• Court Holds That Debtor Can Not Orally Revoke Consent to Be Contacted On A Cellular Telephone
  • October 4, 2010
  • Law Firm: Hinshaw & Culbertson LLP - Chicago Office
  • The U.S. District Court for the Western District of New York recently held that a debtor cannot orally revoke consent to be contacted on a cellular telephone. Plaintiff debtor provided a cable company with her cellular telephone number when she signed up for service. Her account later went into default and the cable company turned the matter over to a debt collector. The debt collector placed automated calls to the debtor’s cell phone. After receiving approximately 10 automated calls, the debtor returned the call and spoke to a live operator. During this initial conversation, the debtor claimed that she had asked the debt collector to stop calling her. The debt collector’s records showed no such request, and the debtor never sent a letter to the debt collector requesting that the debt collection calls stop. The debt collector continued to call the debtor’s cell phone until she agreed to a payment plan. The debtor subsequently sued, alleging that the debt collector violated the Fair Debt Collection Practices Act (FDCPA) and the Telephone Consumer Protection Act (TCPA) by calling her cell phone after she orally revoked her consent.

    The court granted summary judgment in favor of the debt collector. In regard to the FDCPA claim, the court held that “[i]t is irrelevant whether plaintiff made a verbal request to defendant to cease the debt collection calls, the statute explicitly provides for notice in writing and such notice, in writing, was never provided.” Therefore, the debtor’s admission that she failed to notify the debt collector in writing defeated certain claims that she alleged under the FDCPA.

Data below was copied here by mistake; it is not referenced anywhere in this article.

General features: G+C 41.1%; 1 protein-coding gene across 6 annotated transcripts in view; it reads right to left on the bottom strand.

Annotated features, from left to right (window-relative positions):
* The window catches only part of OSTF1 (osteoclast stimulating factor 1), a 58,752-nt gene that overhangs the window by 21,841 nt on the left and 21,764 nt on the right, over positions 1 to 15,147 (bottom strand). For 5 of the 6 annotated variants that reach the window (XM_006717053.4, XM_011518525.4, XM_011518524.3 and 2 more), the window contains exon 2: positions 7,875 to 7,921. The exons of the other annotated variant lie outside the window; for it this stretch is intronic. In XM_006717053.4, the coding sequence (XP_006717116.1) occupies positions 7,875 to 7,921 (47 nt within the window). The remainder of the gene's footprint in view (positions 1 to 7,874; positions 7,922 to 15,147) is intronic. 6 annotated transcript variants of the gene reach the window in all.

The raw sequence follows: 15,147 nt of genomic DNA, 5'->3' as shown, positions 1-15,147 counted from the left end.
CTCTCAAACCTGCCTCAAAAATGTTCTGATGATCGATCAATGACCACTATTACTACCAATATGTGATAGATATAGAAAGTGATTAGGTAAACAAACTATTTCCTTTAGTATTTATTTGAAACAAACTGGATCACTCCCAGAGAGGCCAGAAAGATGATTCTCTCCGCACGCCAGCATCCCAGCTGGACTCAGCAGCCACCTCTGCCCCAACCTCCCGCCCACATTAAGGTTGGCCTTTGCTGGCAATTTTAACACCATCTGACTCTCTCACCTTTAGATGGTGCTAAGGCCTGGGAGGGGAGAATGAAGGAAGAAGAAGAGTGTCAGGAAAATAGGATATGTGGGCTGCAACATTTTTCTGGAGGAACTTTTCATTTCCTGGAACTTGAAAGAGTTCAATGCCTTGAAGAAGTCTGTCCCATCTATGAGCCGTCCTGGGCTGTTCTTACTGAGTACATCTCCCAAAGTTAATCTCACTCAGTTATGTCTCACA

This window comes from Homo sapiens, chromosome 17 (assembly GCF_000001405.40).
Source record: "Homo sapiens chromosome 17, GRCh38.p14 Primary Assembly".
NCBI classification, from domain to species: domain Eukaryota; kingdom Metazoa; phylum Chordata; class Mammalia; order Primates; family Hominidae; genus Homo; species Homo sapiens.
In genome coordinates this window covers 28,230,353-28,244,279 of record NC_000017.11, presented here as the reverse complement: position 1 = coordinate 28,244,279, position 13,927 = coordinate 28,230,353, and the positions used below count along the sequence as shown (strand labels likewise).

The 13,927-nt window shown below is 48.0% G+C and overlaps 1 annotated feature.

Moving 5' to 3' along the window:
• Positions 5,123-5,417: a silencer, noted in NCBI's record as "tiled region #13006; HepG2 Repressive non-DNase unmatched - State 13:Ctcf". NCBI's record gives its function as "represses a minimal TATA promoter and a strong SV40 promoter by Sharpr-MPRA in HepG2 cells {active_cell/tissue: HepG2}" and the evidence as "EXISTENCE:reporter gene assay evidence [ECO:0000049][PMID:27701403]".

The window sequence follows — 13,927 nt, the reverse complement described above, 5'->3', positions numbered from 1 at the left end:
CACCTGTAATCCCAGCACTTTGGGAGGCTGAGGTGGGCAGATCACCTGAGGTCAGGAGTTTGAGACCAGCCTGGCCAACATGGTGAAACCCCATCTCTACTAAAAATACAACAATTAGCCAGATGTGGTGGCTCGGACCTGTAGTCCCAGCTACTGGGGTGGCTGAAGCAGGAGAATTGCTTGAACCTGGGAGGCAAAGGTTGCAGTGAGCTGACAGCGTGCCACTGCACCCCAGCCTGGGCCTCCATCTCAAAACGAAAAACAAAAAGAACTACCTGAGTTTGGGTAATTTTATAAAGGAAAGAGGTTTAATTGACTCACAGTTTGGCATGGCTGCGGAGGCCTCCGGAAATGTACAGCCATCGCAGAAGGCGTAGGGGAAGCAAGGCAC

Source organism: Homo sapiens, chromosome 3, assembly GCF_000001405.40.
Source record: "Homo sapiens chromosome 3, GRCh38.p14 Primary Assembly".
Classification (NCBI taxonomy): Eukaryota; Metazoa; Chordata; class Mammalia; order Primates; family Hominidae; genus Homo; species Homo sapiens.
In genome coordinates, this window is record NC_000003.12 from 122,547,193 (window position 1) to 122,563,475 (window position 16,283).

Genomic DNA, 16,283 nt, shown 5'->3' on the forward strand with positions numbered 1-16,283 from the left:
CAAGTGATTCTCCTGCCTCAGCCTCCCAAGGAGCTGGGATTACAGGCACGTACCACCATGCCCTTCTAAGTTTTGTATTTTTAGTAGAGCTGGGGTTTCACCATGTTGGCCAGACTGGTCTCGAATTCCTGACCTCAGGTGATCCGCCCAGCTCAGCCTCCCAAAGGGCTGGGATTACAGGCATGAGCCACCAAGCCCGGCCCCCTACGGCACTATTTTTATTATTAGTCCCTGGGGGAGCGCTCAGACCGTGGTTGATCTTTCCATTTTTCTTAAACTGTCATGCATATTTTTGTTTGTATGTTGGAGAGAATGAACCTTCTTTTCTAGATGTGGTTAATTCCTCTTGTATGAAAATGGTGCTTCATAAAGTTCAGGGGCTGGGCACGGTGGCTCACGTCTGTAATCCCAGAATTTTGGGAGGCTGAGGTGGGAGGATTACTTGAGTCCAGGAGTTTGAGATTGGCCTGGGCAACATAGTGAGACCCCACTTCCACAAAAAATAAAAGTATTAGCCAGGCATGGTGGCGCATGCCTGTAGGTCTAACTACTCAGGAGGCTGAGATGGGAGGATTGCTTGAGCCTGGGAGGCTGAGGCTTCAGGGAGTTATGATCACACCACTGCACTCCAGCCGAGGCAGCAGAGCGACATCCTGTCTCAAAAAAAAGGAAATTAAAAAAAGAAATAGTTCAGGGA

As for the debtor’s TCPA claims, the court held that debt collection calls are not subject to the act’s separate restrictions on telephone solicitations. In explaining its holding the court stated:

    [a]lthough the TCPA has some application to the instant case as defendant was placing prerecorded automated calls to plaintiff’s cellular telephone, Congress has clearly stated that debt collection efforts are governed by the FDCPA. Thus, plaintiff’s attempt to infer that a verbal request to cease debt collection calls is sufficient under the TCPA and that any subsequent calls are in violation of the TCPA misses the mark. To cease debt collection calls, written notice is required.

    Starkey v. Firstsource Advantage, LLC, 2010 WL 2541756 (W.D.N.Y. Mar. 11, 2010), Opinion Adopted by, 2010 WL 2541731 (W.D.N.Y. June 21, 2010).